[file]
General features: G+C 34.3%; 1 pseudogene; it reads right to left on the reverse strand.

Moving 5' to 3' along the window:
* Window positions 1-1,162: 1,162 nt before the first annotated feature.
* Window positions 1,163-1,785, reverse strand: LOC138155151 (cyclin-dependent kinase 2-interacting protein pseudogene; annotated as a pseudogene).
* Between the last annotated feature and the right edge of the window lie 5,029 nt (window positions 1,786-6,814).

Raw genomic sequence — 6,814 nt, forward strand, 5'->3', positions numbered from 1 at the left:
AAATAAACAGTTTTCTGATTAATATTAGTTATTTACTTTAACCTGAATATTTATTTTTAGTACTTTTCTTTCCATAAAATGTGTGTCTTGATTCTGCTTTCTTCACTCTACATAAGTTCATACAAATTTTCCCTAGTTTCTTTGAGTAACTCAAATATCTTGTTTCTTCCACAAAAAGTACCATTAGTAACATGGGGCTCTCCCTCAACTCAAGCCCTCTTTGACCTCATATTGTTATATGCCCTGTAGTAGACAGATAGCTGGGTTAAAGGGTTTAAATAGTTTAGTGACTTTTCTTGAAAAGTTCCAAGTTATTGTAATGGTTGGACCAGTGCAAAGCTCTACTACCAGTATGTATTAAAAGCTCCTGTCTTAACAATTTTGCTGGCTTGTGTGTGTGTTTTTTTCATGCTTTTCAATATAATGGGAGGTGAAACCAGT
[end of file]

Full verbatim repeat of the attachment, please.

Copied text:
General features: G+C 34.3%; 1 pseudogene; it reads right to left on the reverse strand.

Moving 5' to 3' along the window:
* Window positions 1-1,162: 1,162 nt before the first annotated feature.
* Window positions 1,163-1,785, reverse strand: LOC138155151 (cyclin-dependent kinase 2-interacting protein pseudogene; annotated as a pseudogene).
* Between the last annotated feature and the right edge of the window lie 5,029 nt (window positions 1,786-6,814).

Raw genomic sequence — 6,814 nt, forward strand, 5'->3', positions numbered from 1 at the left:
AAATAAACAGTTTTCTGATTAATATTAGTTATTTACTTTAACCTGAATATTTATTTTTAGTACTTTTCTTTCCATAAAATGTGTGTCTTGATTCTGCTTTCTTCACTCTACATAAGTTCATACAAATTTTCCCTAGTTTCTTTGAGTAACTCAAATATCTTGTTTCTTCCACAAAAAGTACCATTAGTAACATGGGGCTCTCCCTCAACTCAAGCCCTCTTTGACCTCATATTGTTATATGCCCTGTAGTAGACAGATAGCTGGGTTAAAGGGTTTAAATAGTTTAGTGACTTTTCTTGAAAAGTTCCAAGTTATTGTAATGGTTGGACCAGTGCAAAGCTCTACTACCAGTATGTATTAAAAGCTCCTGTCTTAACAATTTTGCTGGCTTGTGTGTGTGTTTTTTTCATGCTTTTCAATATAATGGGAGGTGAAACCAGT